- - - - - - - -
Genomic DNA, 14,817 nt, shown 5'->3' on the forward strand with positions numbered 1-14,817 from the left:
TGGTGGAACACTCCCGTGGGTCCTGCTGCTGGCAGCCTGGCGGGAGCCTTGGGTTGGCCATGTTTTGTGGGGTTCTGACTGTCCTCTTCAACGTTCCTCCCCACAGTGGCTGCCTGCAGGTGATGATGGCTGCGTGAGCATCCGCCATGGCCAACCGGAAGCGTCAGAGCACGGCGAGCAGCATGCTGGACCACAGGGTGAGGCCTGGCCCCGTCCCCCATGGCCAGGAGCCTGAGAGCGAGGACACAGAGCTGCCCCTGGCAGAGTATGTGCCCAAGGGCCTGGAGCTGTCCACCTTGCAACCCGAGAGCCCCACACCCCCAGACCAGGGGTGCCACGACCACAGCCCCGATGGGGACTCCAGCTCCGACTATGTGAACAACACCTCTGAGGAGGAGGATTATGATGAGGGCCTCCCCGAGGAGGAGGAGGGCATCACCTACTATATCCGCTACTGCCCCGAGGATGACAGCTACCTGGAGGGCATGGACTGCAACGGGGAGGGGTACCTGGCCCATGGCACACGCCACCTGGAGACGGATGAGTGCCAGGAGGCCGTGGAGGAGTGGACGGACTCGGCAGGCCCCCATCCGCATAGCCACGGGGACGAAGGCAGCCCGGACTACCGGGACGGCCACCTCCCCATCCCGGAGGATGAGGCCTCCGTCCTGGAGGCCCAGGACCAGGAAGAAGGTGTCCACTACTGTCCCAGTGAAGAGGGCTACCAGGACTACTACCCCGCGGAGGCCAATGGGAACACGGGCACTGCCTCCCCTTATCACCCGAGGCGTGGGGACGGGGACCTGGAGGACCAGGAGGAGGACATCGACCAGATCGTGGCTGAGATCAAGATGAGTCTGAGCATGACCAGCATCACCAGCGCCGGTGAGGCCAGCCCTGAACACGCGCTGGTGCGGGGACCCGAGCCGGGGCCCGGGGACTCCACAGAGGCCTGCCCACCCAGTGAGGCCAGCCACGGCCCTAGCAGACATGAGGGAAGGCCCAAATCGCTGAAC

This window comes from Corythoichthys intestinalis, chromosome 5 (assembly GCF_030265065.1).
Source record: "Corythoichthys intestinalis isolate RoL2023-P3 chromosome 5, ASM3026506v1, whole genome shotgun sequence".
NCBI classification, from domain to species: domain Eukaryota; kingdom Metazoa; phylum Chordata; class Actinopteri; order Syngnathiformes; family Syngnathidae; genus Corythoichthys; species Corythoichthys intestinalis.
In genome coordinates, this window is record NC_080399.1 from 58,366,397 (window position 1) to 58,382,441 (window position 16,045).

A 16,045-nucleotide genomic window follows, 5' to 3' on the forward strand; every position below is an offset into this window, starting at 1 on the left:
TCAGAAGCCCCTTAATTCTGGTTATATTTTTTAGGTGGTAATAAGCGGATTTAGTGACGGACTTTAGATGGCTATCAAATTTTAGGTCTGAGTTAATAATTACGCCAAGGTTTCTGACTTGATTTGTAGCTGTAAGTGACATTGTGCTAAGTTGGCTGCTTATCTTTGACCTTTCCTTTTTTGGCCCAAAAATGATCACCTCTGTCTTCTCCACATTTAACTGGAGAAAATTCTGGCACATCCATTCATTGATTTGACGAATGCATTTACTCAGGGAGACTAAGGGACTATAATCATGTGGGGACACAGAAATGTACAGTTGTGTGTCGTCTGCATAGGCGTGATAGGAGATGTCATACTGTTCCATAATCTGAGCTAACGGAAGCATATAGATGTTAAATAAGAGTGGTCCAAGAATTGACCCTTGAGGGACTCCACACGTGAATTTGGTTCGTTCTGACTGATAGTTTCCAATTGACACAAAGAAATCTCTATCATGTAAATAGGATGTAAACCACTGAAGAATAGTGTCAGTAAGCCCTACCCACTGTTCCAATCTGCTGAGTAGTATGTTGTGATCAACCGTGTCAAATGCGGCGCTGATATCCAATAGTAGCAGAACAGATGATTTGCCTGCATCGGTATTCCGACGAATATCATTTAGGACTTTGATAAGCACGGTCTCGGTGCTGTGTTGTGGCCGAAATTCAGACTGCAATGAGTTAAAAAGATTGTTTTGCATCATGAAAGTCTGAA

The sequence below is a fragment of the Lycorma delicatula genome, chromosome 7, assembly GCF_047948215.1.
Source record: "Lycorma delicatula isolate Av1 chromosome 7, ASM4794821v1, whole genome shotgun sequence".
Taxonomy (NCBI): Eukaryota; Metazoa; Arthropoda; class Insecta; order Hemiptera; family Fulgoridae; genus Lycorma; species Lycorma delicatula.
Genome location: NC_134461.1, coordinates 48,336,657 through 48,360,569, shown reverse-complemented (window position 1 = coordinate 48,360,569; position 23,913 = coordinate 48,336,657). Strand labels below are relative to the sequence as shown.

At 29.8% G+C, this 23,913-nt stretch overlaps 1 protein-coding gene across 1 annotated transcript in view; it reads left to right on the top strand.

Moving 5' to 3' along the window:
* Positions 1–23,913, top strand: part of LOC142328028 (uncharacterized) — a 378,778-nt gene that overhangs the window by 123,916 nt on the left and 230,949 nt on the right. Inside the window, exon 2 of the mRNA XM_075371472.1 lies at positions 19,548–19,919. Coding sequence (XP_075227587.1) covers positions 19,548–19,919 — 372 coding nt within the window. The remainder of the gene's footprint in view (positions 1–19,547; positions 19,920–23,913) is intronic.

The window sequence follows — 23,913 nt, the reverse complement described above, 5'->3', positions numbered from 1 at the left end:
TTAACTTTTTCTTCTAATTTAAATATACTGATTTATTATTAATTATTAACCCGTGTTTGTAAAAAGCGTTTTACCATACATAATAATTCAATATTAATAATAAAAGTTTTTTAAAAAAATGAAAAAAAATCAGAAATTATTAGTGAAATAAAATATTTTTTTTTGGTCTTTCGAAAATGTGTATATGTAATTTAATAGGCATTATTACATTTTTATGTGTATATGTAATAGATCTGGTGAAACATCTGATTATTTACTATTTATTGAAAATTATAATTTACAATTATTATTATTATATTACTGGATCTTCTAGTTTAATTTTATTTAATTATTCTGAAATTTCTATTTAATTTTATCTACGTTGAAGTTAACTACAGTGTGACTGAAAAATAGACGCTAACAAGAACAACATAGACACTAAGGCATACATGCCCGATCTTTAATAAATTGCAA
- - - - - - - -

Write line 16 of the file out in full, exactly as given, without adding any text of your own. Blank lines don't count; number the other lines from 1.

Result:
The window sequence follows — 23,913 nt, the reverse complement described above, 5'->3', positions numbered from 1 at the left end: